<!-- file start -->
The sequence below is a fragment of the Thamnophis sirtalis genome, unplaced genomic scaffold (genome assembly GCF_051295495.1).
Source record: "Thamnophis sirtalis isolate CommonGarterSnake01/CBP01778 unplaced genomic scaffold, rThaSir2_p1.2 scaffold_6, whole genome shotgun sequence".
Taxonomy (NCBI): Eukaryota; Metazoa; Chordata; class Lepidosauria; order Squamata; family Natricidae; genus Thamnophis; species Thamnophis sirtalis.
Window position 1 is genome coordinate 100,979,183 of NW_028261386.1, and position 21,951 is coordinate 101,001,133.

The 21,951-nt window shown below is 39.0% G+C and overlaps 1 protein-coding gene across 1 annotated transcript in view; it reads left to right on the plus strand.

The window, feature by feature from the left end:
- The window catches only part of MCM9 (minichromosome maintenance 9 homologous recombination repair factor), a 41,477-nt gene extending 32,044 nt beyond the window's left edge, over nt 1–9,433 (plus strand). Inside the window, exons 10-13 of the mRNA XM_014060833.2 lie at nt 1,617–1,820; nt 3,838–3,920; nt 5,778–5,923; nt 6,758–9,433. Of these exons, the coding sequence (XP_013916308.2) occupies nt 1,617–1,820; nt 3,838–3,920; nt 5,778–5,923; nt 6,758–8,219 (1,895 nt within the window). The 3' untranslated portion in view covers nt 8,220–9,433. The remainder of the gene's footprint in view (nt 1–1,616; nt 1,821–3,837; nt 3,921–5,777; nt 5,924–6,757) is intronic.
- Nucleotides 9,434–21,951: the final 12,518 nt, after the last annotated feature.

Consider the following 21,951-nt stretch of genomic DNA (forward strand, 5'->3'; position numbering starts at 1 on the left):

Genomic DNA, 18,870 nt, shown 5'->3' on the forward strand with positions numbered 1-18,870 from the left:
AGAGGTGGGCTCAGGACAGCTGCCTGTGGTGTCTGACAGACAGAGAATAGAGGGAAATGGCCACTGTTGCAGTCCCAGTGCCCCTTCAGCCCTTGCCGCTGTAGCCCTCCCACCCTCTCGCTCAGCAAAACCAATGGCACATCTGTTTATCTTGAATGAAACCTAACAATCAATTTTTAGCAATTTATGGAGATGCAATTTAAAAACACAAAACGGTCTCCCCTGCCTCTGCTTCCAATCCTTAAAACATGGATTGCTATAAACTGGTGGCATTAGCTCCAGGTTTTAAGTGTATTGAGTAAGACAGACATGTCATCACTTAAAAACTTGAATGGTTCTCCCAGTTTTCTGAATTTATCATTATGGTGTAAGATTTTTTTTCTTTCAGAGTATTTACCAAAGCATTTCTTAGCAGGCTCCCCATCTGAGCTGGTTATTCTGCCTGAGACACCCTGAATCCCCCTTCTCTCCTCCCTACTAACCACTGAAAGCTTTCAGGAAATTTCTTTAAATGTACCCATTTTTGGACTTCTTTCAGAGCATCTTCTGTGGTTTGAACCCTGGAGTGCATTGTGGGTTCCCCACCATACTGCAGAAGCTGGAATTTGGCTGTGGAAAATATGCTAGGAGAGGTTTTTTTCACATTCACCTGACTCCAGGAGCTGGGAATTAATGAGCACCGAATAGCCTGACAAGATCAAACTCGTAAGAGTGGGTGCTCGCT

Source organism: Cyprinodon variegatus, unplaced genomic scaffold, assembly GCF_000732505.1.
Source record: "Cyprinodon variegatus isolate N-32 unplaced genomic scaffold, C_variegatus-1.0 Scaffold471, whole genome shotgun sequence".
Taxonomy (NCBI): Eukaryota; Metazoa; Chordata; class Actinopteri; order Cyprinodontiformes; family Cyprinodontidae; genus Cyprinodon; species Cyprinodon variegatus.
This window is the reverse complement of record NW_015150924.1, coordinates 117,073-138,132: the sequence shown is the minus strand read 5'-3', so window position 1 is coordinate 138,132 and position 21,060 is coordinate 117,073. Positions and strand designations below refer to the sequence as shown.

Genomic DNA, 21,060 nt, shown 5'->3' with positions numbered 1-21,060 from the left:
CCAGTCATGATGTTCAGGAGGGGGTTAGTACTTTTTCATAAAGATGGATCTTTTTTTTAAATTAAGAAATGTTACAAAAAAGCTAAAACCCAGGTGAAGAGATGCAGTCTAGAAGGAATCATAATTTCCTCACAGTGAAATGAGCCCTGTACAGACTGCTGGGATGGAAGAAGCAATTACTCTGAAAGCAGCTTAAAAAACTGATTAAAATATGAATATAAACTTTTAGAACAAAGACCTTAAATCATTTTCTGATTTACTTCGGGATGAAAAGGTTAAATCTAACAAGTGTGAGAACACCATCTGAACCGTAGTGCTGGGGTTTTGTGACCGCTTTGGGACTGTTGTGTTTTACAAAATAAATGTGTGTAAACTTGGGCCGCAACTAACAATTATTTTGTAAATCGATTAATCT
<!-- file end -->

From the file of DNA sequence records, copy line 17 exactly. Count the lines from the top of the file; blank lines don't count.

CCAGTCATGATGTTCAGGAGGGGGTTAGTACTTTTTCATAAAGATGGATCTTTTTTTTAAATTAAGAAATGTTACAAAAAAGCTAAAACCCAGGTGAAGAGATGCAGTCTAGAAGGAATCATAATTTCCTCACAGTGAAATGAGCCCTGTACAGACTGCTGGGATGGAAGAAGCAATTACTCTGAAAGCAGCTTAAAAAACTGATTAAAATATGAATATAAACTTTTAGAACAAAGACCTTAAATCATTTTCTGATTTACTTCGGGATGAAAAGGTTAAATCTAACAAGTGTGAGAACACCATCTGAACCGTAGTGCTGGGGTTTTGTGACCGCTTTGGGACTGTTGTGTTTTACAAAATAAATGTGTGTAAACTTGGGCCGCAACTAACAATTATTTTGTAAATCGATTAATCT